/s/ Shelley L. Hopkins

Shelley L. Hopkins

“…a lawyer having knowledge that another lawyer has committed a violation of applicable rules of professional conduct that raises a substantial question as to that lawyers honesty, trustworthiness or fitness as a lawyer in other respects, shall inform the appropriate disciplinary authority.”

U.S. District Court
SOUTHERN DISTRICT OF TEXAS (Houston)
CIVIL DOCKET FOR CASE #: 4:23-cv-01493

Campos v. MidFirst Bank
Assigned to: Judge Lee H Rosenthal

Case in other court: 234th Judicial District Court of Harris County, 23-20187

Cause: 28:1332 Diversity-Breach of Contract

Date Filed: 04/21/2023
Date Terminated: 08/25/2023
Jury Demand: None
Nature of Suit: 220 Real Property: Foreclosure
Jurisdiction: Diversity
Plaintiff
Gabriela Camposrepresented byRobert Clayton Vilt
Vilt Law, P.C.
5177 Richmond Avenue
Suite 1142
Houston, TX 77056
713-840-7570
Fax: 713-877-1827
Email: clay@viltlaw.com
LEAD ATTORNEY
ATTORNEY TO BE NOTICEDMichael Edward Bertolatus
Vilt Law, P.C.
5177 Richmond Avenue
Suite 1142
Houston, TX 77056
713-840-7570
Fax: 713-877-1827
Email: michael@viltlaw.com
ATTORNEY TO BE NOTICED
V.
Defendant
MidFirst Bankrepresented byRobert Davis Forster , II
Barrett Daffin Frappier Turner & Engel
4004 Belt Line Road
Suite 100
Addison, TX 75001
972-386-5040
Fax: 972-341-0734
Email: robertfo@bdfgroup.com
ATTORNEY TO BE NOTICEDShelley L. Hopkins
Hopkins Law, PLLC
3 Lakeway Centre Ct.
Suite 110
Austin, TX 78734
512-600-4320
Email: shelley@hopkinslawtexas.com
ATTORNEY TO BE NOTICED

 

Date Filed#Docket Text
04/21/20231NOTICE OF REMOVAL from 234th Judicial District Court of Harris County, case number 2023-20187 (Filing fee $ 402 receipt number ATXSDC-29792547) filed by MidFirst Bank. (Attachments: # 1 Exhibit A, # 2 Civil Cover Sheet B, # 3 Exhibit C, # 4 Exhibit D, # 5 Exhibit E, # 6 Exhibit F)(Hopkins, Shelley) (Entered: 04/21/2023)
04/21/20232CORPORATE DISCLOSURE STATEMENT by MidFirst Bank, filed.(Hopkins, Shelley) (Entered: 04/21/2023)
04/28/20233ANSWER to 1 State Court Petition/Notice of Removal by MidFirst Bank, filed.(Hopkins, Shelley) (Entered: 04/28/2023)
05/09/20234ORDER Scheduling Rule 16 Conference With the Court and Setting Out the Requirements for Initial Pretrial Work. Initial Conference set for 6/14/2023 at 03:30 PM by video before Judge Lee H Rosenthal. A Zoom link will be provided. (Signed by Judge Lee H Rosenthal) (Attachments: # 1 Supplement) Parties notified.(leddins, 4) (Entered: 05/09/2023)
05/09/20235ORDER on Initial Discovery Protocols for Residential Mortgage Cases.(Signed by Judge Lee H Rosenthal) Parties notified.(leddins, 4) (Entered: 05/09/2023)
05/19/20236CERTIFICATE OF INTERESTED PARTIES by Gabriela Campos, filed.(Vilt, Robert) (Entered: 05/19/2023)
05/19/20237DESIGNATION OF EXPERT WITNESS LIST by Gabriela Campos, filed. (Attachments: # 1 Exhibit Resume of Robert C Vilt)(Vilt, Robert) (Entered: 05/19/2023)
05/31/20238JOINT DISCOVERY/CASE MANAGEMENT PLAN by MidFirst Bank, filed.(Hopkins, Shelley) (Entered: 05/31/2023)
06/12/20239MOTION for Summary Judgment by MidFirst Bank, filed. Motion Docket Date 7/3/2023. (Attachments: # 1 Exhibit A, # 2 Proposed Order)(Hopkins, Shelley) (Entered: 06/12/2023)
06/14/202310Minute entry for proceedings before the Hon. Lee H. Rosenthal. Initial conference held on June 14, 2023, by Zoom. The court will hear argument on the defendants motion for summary judgment on June 29, 2023, at 10:00 a.m., by Zoom, if this matter does not settle before that time. Appearances: Clay Vilt for Pltf. and Shelley Hopkins for Deft.(Court Reporter: G. Dye), filed.(leddins, 4) (Entered: 06/15/2023)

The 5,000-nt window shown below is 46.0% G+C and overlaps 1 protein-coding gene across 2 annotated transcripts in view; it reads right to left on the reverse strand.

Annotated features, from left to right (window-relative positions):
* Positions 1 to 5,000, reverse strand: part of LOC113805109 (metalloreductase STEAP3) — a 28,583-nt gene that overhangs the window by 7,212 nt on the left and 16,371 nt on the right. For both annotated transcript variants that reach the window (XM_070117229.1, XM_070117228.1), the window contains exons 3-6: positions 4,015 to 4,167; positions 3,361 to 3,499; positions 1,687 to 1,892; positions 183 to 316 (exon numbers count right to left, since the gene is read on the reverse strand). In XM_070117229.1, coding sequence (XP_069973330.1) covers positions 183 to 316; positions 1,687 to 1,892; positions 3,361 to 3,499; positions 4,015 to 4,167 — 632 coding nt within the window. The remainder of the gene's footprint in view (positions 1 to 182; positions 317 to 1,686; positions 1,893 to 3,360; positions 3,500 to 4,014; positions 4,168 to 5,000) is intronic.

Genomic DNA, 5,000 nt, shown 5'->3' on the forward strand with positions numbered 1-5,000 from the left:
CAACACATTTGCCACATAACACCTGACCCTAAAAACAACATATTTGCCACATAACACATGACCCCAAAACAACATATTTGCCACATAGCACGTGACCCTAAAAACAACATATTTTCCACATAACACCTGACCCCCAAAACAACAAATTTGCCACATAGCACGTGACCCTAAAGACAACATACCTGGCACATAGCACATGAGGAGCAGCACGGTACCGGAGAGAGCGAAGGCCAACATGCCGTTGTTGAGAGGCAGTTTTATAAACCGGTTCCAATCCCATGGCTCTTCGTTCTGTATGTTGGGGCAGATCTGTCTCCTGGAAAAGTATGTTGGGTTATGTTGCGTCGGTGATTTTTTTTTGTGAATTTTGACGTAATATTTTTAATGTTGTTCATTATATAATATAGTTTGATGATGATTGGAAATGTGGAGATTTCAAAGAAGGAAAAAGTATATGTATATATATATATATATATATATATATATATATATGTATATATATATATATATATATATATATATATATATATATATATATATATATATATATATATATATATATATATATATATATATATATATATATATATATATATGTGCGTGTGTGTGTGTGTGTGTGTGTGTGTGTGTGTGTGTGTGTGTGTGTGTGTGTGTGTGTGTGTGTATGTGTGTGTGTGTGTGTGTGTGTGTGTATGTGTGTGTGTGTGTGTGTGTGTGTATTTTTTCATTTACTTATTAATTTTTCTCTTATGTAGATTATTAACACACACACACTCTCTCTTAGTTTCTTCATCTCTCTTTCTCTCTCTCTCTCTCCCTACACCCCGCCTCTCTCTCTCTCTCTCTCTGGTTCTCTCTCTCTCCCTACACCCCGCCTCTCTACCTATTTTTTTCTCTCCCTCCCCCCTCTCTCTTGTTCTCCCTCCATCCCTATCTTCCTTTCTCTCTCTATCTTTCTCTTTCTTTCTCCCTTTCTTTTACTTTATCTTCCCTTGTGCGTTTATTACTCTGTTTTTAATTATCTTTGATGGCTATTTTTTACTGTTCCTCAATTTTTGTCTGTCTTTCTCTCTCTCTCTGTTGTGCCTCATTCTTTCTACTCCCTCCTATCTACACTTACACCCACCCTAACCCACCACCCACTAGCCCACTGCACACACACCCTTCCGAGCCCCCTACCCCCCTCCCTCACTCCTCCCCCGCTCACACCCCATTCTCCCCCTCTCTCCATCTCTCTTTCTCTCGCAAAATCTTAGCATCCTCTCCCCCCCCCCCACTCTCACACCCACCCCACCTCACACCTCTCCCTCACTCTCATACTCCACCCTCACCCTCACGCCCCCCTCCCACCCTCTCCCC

06/23/202311NOTICE of Resetting. Parties notified. Motion Hearing reset for 6/29/2023 at 03:15 PM by video before Judge Lee H Rosenthal, filed. NOTE: The change is to TIME only. A Zoom link will be provided. (leddins, 4) (Entered: 06/23/2023)
06/23/202312AMENDED COMPLAINT against MidFirst Bank filed by Gabriela Campos. (Attachments: # 1 Exhibit 1, # 2 Exhibit 2, # 3 Exhibit 3)(Vilt, Robert) (Entered: 06/23/2023)
06/28/202313NOTICE of Resetting. Parties notified. Motion Hearing reset for 6/29/2023 at 11:00 AM by video before Judge Lee H Rosenthal, filed. NOTE: The change is to TIME only. (leddins, 4) (Entered: 06/28/2023)
06/29/202314NOTICE of Resetting. Parties notified. Motion Hearing reset for 7/7/2023 at 10:30 AM by video before Judge Lee H Rosenthal, filed. A Zoom link will be provided. (leddins, 4) (Entered: 06/29/2023)
07/05/202315Supplemental EXHIBITS re: 12 Amended Complaint/Counterclaim/Crossclaim etc. by Gabriela Campos, filed.(Vilt, Robert) (Entered: 07/05/2023)
07/07/202316ANSWER to 12 Amended Complaint/Counterclaim/Crossclaim etc. by MidFirst Bank, filed.(Hopkins, Shelley) (Entered: 07/07/2023)
07/07/202317Minute entry for proceedings before the Hon. Lee H. Rosenthal. Hearing held on July 7, 2023, by Zoom. The court sets a status conference for August 31, 2023, at 10:00 a.m., by Zoom. Appearances: Clayt Vilt for Pltf. and Shelley Hopkins for Deft.(Court Reporter: L. Wells), filed.(leddins, 4) (Entered: 07/10/2023)
08/24/202318STIPULATION of Dismissal Joint Stipulation of Dismissal by MidFirst Bank, filed. (Attachments: # 1 Proposed Order)(Hopkins, Shelley) (Entered: 08/24/2023)
08/25/202319ORDER OF DISMISSAL entered based on the parties stipulation. This case is dismissed with prejudice. Case terminated on 8/25/23. (Signed by Judge Lee H Rosenthal) Parties notified.(leddins, 4) (Entered: 08/25/2023)

 


 

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09/08/2023 11:45:01

ANSWER to 12 Amended Complaint/Counterclaim/Crossclaim etc. by MidFirst Bank, filed.(Hopkins, Shelley) (Entered: 07/07/2023)